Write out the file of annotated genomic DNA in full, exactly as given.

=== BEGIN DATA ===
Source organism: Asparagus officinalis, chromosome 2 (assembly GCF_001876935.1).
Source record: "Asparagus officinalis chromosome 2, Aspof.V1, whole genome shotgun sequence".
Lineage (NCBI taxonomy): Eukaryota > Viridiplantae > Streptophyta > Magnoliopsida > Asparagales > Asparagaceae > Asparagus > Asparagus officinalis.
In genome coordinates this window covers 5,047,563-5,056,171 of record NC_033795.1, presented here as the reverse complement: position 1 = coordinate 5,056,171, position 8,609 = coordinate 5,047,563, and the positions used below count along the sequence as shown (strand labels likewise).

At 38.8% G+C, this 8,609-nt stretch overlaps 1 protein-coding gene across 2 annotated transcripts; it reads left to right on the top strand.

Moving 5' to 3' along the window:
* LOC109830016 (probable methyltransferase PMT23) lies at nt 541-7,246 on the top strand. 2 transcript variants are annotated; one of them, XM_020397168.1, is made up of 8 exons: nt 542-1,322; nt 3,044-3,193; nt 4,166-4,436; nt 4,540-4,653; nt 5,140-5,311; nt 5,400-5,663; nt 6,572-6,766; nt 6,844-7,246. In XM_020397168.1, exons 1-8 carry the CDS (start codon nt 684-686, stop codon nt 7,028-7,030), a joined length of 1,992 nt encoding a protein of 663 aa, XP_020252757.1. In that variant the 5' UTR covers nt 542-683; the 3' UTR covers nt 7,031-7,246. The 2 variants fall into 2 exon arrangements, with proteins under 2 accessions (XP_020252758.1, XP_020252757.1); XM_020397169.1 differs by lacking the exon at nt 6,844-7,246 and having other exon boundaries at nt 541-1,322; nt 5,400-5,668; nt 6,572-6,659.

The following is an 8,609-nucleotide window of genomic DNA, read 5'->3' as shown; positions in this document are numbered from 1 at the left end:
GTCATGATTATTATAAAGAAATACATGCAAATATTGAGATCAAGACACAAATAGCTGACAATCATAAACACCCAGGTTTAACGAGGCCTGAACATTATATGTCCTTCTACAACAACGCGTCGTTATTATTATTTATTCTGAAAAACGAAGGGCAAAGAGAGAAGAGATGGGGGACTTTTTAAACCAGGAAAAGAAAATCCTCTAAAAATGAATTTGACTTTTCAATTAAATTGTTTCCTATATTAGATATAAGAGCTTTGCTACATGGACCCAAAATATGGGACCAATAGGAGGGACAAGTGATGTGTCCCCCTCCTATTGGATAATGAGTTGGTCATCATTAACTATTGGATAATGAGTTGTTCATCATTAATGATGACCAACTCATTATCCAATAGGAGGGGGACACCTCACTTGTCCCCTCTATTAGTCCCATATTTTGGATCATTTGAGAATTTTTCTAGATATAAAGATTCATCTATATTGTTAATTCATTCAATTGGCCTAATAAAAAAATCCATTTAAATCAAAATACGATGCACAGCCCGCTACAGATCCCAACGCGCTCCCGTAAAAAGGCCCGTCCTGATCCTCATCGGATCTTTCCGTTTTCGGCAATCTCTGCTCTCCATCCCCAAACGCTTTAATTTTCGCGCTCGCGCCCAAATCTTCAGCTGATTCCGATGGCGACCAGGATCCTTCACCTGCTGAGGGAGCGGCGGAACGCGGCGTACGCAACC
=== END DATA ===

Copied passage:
Source organism: Asparagus officinalis, chromosome 2 (assembly GCF_001876935.1).
Source record: "Asparagus officinalis chromosome 2, Aspof.V1, whole genome shotgun sequence".
Lineage (NCBI taxonomy): Eukaryota > Viridiplantae > Streptophyta > Magnoliopsida > Asparagales > Asparagaceae > Asparagus > Asparagus officinalis.
In genome coordinates this window covers 5,047,563-5,056,171 of record NC_033795.1, presented here as the reverse complement: position 1 = coordinate 5,056,171, position 8,609 = coordinate 5,047,563, and the positions used below count along the sequence as shown (strand labels likewise).

At 38.8% G+C, this 8,609-nt stretch overlaps 1 protein-coding gene across 2 annotated transcripts; it reads left to right on the top strand.

Moving 5' to 3' along the window:
* LOC109830016 (probable methyltransferase PMT23) lies at nt 541-7,246 on the top strand. 2 transcript variants are annotated; one of them, XM_020397168.1, is made up of 8 exons: nt 542-1,322; nt 3,044-3,193; nt 4,166-4,436; nt 4,540-4,653; nt 5,140-5,311; nt 5,400-5,663; nt 6,572-6,766; nt 6,844-7,246. In XM_020397168.1, exons 1-8 carry the CDS (start codon nt 684-686, stop codon nt 7,028-7,030), a joined length of 1,992 nt encoding a protein of 663 aa, XP_020252757.1. In that variant the 5' UTR covers nt 542-683; the 3' UTR covers nt 7,031-7,246. The 2 variants fall into 2 exon arrangements, with proteins under 2 accessions (XP_020252758.1, XP_020252757.1); XM_020397169.1 differs by lacking the exon at nt 6,844-7,246 and having other exon boundaries at nt 541-1,322; nt 5,400-5,668; nt 6,572-6,659.

The following is an 8,609-nucleotide window of genomic DNA, read 5'->3' as shown; positions in this document are numbered from 1 at the left end:
GTCATGATTATTATAAAGAAATACATGCAAATATTGAGATCAAGACACAAATAGCTGACAATCATAAACACCCAGGTTTAACGAGGCCTGAACATTATATGTCCTTCTACAACAACGCGTCGTTATTATTATTTATTCTGAAAAACGAAGGGCAAAGAGAGAAGAGATGGGGGACTTTTTAAACCAGGAAAAGAAAATCCTCTAAAAATGAATTTGACTTTTCAATTAAATTGTTTCCTATATTAGATATAAGAGCTTTGCTACATGGACCCAAAATATGGGACCAATAGGAGGGACAAGTGATGTGTCCCCCTCCTATTGGATAATGAGTTGGTCATCATTAACTATTGGATAATGAGTTGTTCATCATTAATGATGACCAACTCATTATCCAATAGGAGGGGGACACCTCACTTGTCCCCTCTATTAGTCCCATATTTTGGATCATTTGAGAATTTTTCTAGATATAAAGATTCATCTATATTGTTAATTCATTCAATTGGCCTAATAAAAAAATCCATTTAAATCAAAATACGATGCACAGCCCGCTACAGATCCCAACGCGCTCCCGTAAAAAGGCCCGTCCTGATCCTCATCGGATCTTTCCGTTTTCGGCAATCTCTGCTCTCCATCCCCAAACGCTTTAATTTTCGCGCTCGCGCCCAAATCTTCAGCTGATTCCGATGGCGACCAGGATCCTTCACCTGCTGAGGGAGCGGCGGAACGCGGCGTACGCAACC